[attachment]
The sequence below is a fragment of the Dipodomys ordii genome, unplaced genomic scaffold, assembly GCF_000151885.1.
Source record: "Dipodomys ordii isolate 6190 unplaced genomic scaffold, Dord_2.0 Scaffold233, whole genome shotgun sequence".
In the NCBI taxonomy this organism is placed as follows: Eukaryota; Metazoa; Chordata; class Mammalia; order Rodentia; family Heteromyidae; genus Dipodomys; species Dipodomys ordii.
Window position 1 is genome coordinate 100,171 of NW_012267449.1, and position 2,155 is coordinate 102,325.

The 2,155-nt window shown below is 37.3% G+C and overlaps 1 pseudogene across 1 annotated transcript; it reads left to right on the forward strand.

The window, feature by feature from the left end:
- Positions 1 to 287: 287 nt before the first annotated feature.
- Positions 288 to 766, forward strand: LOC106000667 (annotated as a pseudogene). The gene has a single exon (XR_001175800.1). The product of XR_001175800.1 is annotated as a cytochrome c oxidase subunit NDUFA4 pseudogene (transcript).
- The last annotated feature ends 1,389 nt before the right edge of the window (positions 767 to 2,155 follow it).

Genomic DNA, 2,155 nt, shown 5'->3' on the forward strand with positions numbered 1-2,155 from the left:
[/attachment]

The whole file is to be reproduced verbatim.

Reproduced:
The sequence below is a fragment of the Dipodomys ordii genome, unplaced genomic scaffold, assembly GCF_000151885.1.
Source record: "Dipodomys ordii isolate 6190 unplaced genomic scaffold, Dord_2.0 Scaffold233, whole genome shotgun sequence".
In the NCBI taxonomy this organism is placed as follows: Eukaryota; Metazoa; Chordata; class Mammalia; order Rodentia; family Heteromyidae; genus Dipodomys; species Dipodomys ordii.
Window position 1 is genome coordinate 100,171 of NW_012267449.1, and position 2,155 is coordinate 102,325.

The 2,155-nt window shown below is 37.3% G+C and overlaps 1 pseudogene across 1 annotated transcript; it reads left to right on the forward strand.

The window, feature by feature from the left end:
- Positions 1 to 287: 287 nt before the first annotated feature.
- Positions 288 to 766, forward strand: LOC106000667 (annotated as a pseudogene). The gene has a single exon (XR_001175800.1). The product of XR_001175800.1 is annotated as a cytochrome c oxidase subunit NDUFA4 pseudogene (transcript).
- The last annotated feature ends 1,389 nt before the right edge of the window (positions 767 to 2,155 follow it).

Genomic DNA, 2,155 nt, shown 5'->3' on the forward strand with positions numbered 1-2,155 from the left: